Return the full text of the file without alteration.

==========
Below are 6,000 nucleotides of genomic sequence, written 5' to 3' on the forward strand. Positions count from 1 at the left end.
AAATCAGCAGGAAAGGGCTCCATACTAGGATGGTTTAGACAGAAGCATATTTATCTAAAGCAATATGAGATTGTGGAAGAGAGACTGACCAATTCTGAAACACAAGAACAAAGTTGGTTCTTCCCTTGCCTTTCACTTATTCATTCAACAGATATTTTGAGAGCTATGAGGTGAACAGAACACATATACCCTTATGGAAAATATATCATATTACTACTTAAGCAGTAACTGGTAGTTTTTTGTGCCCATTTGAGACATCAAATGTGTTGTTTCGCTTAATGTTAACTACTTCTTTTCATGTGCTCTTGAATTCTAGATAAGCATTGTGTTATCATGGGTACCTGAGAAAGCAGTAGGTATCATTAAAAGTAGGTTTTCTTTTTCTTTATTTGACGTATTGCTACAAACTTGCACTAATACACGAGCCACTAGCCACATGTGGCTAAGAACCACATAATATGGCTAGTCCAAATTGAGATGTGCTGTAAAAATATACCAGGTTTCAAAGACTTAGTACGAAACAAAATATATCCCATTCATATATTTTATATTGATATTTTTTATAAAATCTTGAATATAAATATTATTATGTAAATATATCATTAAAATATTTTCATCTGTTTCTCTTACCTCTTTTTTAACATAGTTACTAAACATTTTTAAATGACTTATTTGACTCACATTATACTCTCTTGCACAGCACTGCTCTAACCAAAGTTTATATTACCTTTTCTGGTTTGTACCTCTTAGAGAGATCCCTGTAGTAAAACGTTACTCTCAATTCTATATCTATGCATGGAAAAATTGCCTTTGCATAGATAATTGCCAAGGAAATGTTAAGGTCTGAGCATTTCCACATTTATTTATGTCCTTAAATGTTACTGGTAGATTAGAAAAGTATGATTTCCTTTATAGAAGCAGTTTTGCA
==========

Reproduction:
Below are 6,000 nucleotides of genomic sequence, written 5' to 3' on the forward strand. Positions count from 1 at the left end.
AAATCAGCAGGAAAGGGCTCCATACTAGGATGGTTTAGACAGAAGCATATTTATCTAAAGCAATATGAGATTGTGGAAGAGAGACTGACCAATTCTGAAACACAAGAACAAAGTTGGTTCTTCCCTTGCCTTTCACTTATTCATTCAACAGATATTTTGAGAGCTATGAGGTGAACAGAACACATATACCCTTATGGAAAATATATCATATTACTACTTAAGCAGTAACTGGTAGTTTTTTGTGCCCATTTGAGACATCAAATGTGTTGTTTCGCTTAATGTTAACTACTTCTTTTCATGTGCTCTTGAATTCTAGATAAGCATTGTGTTATCATGGGTACCTGAGAAAGCAGTAGGTATCATTAAAAGTAGGTTTTCTTTTTCTTTATTTGACGTATTGCTACAAACTTGCACTAATACACGAGCCACTAGCCACATGTGGCTAAGAACCACATAATATGGCTAGTCCAAATTGAGATGTGCTGTAAAAATATACCAGGTTTCAAAGACTTAGTACGAAACAAAATATATCCCATTCATATATTTTATATTGATATTTTTTATAAAATCTTGAATATAAATATTATTATGTAAATATATCATTAAAATATTTTCATCTGTTTCTCTTACCTCTTTTTTAACATAGTTACTAAACATTTTTAAATGACTTATTTGACTCACATTATACTCTCTTGCACAGCACTGCTCTAACCAAAGTTTATATTACCTTTTCTGGTTTGTACCTCTTAGAGAGATCCCTGTAGTAAAACGTTACTCTCAATTCTATATCTATGCATGGAAAAATTGCCTTTGCATAGATAATTGCCAAGGAAATGTTAAGGTCTGAGCATTTCCACATTTATTTATGTCCTTAAATGTTACTGGTAGATTAGAAAAGTATGATTTCCTTTATAGAAGCAGTTTTGCA